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Northern Michigan in Focus: Salty – The Colorful Adventures of a Well-Seasoned Seadog Pt. 2

Last week for Northern Michigan in Focus we had

He spent 45 years sailing as a merchant mariner on over 85 vessels.  He wrote a book about his adventures.

Last week, we left the story at some of the crazy people he’s met over the years.

“Probably the most insane was the guy name that Mike that liked to make bombs. He was mad at the seagulls because they would fly over and deposit things on him when he was back fishing. You couldn’t tell that guy not to stand by the garbage cans and he’d go down below and create these little bombs, he was a cook so he’d be fit into a loaf of bread, and then he’d go back and chum some garbage and this bread bomb and throw it over the side and vaporizes as many sea dogs as he could,” said Lon Calloway,

When Lon was new on the boats, one of the first ships was the Sewall Avery.  They were 15 hours ahead of the Edmund Fitzgerald on November 10, 1975.

“We were headed westbound through the Straits of Mackinac and the weather started getting rough. As we got down to the Straits and down towards Lansing Shoal we really took a beating. Our life boat jumped the cradle and punched a hole in the bottom of that.  I remember we got hit once so hard my toothbrush popped out of the holder and bounced off the ceiling and that’s when I started thinking this is kind of a big deal,” said Lon. “This would have been the morning after this would have been November 11, 1975. I was the deckhand on the Sewall Avery when the first mate said go back and change out the flag, it was damaged. So I went and changed it out and decided to keep it. And this windsock was totally blown out that night so they had me replace that too.”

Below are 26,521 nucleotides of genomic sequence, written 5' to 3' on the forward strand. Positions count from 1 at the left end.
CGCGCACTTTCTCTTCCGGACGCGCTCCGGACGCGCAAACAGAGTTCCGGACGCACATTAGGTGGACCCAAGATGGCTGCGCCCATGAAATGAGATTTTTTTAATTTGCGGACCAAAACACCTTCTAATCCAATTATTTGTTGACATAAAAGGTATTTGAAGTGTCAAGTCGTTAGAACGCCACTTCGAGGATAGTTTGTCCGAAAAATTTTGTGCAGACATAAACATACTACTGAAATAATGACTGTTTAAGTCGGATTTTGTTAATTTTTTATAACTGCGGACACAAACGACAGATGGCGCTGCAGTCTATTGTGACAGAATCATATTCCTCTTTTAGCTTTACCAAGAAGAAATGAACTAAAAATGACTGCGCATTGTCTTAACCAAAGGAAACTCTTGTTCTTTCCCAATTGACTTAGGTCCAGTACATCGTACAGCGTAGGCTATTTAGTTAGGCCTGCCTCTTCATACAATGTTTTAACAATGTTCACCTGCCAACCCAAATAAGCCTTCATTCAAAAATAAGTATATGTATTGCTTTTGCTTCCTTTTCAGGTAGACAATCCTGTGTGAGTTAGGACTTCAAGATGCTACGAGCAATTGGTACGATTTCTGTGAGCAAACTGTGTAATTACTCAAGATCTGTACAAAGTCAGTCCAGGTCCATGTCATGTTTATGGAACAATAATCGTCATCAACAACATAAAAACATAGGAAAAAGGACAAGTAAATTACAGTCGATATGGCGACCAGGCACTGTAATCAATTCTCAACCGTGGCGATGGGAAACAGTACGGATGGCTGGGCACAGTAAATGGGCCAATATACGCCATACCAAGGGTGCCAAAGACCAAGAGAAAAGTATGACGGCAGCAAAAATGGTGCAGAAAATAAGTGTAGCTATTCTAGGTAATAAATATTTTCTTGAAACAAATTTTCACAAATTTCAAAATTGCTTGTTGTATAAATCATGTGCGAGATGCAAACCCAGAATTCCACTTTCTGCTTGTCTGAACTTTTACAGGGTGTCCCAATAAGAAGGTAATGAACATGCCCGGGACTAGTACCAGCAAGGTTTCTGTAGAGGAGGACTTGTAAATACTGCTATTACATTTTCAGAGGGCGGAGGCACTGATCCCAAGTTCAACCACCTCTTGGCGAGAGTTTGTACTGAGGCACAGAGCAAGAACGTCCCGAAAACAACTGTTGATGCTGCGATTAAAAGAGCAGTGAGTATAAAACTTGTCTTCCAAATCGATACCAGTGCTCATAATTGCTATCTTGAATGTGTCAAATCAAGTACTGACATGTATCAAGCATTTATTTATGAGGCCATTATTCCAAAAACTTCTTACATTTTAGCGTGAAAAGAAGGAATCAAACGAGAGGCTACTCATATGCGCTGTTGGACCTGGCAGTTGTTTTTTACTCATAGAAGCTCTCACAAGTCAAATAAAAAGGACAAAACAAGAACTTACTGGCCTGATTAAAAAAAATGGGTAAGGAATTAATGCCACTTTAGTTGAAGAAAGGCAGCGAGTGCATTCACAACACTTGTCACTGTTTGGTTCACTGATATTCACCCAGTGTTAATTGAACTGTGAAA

Even though that was a big storm, it wasn’t the worst weather he’s sailed through.

“The worst storm I was ever in was in Alaska in the U.S. Coast Guard,” explained Lon. “I was stationed in a town called Sitka and we were headed for Honolulu late in the year in October and going down there for some training with the Navy. We got caught in a typhoon and we spent 12 days with 45 to 50 foot seas, winds in excess of 70 miles an hour, just getting stomped. I never thought we were going to make it. I didn’t see how it was going to be possible, but it was quite a ride.”

Over the four decades and 85 ships he’s worked on, which one is his favorite?

“Of course that Edward L. Ryerson, on the Great Lakes, Queen of the Lakes, Fast Eddie. It was the only boat I’ve been on that actually had fan mail,” said Lon.

He even fell in love on the Ryerson.

“I did meet my fiancé Lisa on Ryerson. She was a security officer at the Soo Locks and we were coming down. She came down after her shift and she wanted to buy a ship’s hat. We were selling those and I happened to be the guy handle on the sales.  One thing led to another and here we are 12 years later and we’ve been engaged for five years,” explained Lon.

His book “” is full of stories like this.

It’s a great read for all us boat nerds who wonder, what’s happening on these beautiful boats as they glide by.

“I just wanted to share some of the more humorous aspects of the things that are going on on there that you might not be aware of just looking at it from the distance,” said Lon.

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